A hospital for adolescents with mental health problems has been placed in special measures by inspectors who found patients sleeping on floors and sharp objects left in isolation rooms.
St Andrew's Healthcare's Fitzroy House in Northampton was rated inadequate by the Care Quality Commission after visits in March and April this year found safety had deteriorated over the past two years.
Inspectors said staff "did not always treat patients with dignity, compassion or respect" and raised concerns about the treatment of patients in segregation and staffing levels.
In response, St Andrew's Healthcare - which supports up to 100 young people with mental illness, autism and learning difficulties - has temporarily closed its child and adolescent mental health service to new admissions.
"The majority of seclusion rooms did not have basic furnishings such as a bed, pillow, blanket or mattress, and records referred to patients as sitting of lying on the floor while in those rooms. "On one occasion, staff did not respect a patient's privacy and dignity when changing her clothing. While female staff were present, there were also male staff there at the time. It was the inspection team's view that this was uncaring, undignified and disrespectful to the patient."
Inspectors were particularly concerned by the deterioration of safety and the way patients in long-term segregation were treated.
They found sharp edges on door frames, sharp pieces of exposed metal, and blind spots in seclusion rooms.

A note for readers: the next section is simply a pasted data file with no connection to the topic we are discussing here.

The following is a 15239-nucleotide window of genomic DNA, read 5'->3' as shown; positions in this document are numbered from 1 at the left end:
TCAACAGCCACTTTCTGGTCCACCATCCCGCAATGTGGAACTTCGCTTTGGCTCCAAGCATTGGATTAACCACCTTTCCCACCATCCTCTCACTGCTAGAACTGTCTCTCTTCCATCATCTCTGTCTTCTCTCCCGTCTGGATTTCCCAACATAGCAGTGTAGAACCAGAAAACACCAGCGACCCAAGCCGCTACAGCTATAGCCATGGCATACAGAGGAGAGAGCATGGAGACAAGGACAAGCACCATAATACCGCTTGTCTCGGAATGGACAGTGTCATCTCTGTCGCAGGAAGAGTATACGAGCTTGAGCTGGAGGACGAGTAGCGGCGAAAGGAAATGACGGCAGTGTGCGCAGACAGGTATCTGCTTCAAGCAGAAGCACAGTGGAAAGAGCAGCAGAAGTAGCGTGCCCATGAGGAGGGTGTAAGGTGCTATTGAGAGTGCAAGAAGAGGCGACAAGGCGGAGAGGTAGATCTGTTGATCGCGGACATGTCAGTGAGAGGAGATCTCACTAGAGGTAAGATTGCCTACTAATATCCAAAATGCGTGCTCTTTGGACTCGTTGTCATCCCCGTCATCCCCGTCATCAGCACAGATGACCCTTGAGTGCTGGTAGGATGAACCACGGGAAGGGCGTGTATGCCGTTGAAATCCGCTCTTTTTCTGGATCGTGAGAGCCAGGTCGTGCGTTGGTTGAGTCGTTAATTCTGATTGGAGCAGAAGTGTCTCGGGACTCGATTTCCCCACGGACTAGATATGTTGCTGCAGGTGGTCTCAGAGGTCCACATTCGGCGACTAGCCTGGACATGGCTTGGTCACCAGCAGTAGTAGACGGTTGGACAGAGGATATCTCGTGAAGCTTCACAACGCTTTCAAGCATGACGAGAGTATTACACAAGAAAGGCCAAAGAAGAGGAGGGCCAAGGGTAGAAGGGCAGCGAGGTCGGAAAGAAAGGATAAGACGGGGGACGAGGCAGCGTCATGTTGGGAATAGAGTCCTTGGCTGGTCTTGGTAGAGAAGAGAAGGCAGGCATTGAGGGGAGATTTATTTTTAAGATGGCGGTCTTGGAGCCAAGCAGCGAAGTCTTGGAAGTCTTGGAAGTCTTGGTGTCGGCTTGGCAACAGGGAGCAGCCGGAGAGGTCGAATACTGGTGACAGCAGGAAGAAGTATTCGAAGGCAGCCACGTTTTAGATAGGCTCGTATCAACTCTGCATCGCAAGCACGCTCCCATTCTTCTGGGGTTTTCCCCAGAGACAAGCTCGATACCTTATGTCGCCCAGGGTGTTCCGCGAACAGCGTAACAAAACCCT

Staff failed to review patients in segregation, did not complete care plans, or inform the local authority about people being cared for in isolation. Three patients had been secluded for longer than necessary at the time of the inspection.
The CQC praised St Andrew's for the range of therapies it offered to patients and was impressed with the hospital's facilities. Inspectors also found outstanding support for LGBT patients and a diverse workforce.
But the hospital has been handed a list of improvements it must make - from improving staffing levels, correctly following the Mental Health Act Code of Practice, and improving food hygiene.
Katie Fisher, Chief Executive of St Andrew's Healthcare, said she deeply regretted that its standards had fallen.
But she pointed out that the inspectors had found examples of good care.
"With particular reference to process surrounding seclusion and long-term segregation, we accept that we should have done better by our patients. We need a bigger rethink of our seclusion and long-term segregation process, so have begun a charity-wide review.